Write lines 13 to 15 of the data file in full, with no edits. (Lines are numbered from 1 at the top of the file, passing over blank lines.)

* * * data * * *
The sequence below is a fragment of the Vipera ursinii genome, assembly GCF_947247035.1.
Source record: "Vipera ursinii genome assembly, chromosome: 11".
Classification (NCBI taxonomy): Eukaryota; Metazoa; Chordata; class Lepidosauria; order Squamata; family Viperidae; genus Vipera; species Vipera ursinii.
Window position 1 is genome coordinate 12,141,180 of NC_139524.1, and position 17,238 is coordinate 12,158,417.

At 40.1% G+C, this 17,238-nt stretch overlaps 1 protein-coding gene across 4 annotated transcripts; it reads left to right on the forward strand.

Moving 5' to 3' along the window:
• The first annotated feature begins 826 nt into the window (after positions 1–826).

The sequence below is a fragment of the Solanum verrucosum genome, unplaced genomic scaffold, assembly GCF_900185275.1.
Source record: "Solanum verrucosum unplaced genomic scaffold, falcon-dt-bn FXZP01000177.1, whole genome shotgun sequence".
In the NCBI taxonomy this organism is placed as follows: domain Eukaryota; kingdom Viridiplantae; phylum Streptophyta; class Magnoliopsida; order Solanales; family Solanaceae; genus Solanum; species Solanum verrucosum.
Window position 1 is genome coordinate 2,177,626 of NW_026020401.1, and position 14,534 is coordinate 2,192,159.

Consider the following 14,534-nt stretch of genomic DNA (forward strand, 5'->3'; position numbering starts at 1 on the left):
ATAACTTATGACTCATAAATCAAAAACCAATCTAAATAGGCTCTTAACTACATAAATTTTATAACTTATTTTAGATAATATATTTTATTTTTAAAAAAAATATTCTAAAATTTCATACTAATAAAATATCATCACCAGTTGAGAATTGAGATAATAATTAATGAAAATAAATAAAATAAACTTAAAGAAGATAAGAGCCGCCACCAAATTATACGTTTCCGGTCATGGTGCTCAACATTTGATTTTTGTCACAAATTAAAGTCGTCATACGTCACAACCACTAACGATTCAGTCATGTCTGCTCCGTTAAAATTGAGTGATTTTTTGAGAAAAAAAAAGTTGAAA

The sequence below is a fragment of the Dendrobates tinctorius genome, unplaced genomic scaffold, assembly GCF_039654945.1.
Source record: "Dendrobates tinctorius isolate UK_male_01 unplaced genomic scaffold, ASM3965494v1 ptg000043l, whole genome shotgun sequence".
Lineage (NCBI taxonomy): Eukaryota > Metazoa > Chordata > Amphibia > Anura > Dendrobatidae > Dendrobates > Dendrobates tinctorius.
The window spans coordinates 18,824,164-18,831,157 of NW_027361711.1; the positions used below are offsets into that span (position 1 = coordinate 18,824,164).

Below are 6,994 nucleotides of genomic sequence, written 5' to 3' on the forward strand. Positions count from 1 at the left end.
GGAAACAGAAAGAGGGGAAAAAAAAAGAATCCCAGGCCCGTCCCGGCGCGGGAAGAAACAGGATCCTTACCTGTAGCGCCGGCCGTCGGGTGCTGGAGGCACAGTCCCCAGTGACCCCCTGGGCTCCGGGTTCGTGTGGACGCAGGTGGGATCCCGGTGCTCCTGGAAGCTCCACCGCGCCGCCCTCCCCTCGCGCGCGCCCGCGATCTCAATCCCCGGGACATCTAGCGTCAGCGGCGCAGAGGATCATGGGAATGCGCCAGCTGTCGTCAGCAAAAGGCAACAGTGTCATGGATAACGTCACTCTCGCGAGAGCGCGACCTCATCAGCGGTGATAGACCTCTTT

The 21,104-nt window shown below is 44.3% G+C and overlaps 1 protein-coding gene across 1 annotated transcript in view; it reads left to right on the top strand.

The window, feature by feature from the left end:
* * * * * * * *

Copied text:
ATAACTTATGACTCATAAATCAAAAACCAATCTAAATAGGCTCTTAACTACATAAATTTTATAACTTATTTTAGATAATATATTTTATTTTTAAAAAAAATATTCTAAAATTTCATACTAATAAAATATCATCACCAGTTGAGAATTGAGATAATAATTAATGAAAATAAATAAAATAAACTTAAAGAAGATAAGAGCCGCCACCAAATTATACGTTTCCGGTCATGGTGCTCAACATTTGATTTTTGTCACAAATTAAAGTCGTCATACGTCACAACCACTAACGATTCAGTCATGTCTGCTCCGTTAAAATTGAGTGATTTTTTGAGAAAAAAAAAGTTGAAA

The sequence below is a fragment of the Dendrobates tinctorius genome, unplaced genomic scaffold, assembly GCF_039654945.1.
Source record: "Dendrobates tinctorius isolate UK_male_01 unplaced genomic scaffold, ASM3965494v1 ptg000043l, whole genome shotgun sequence".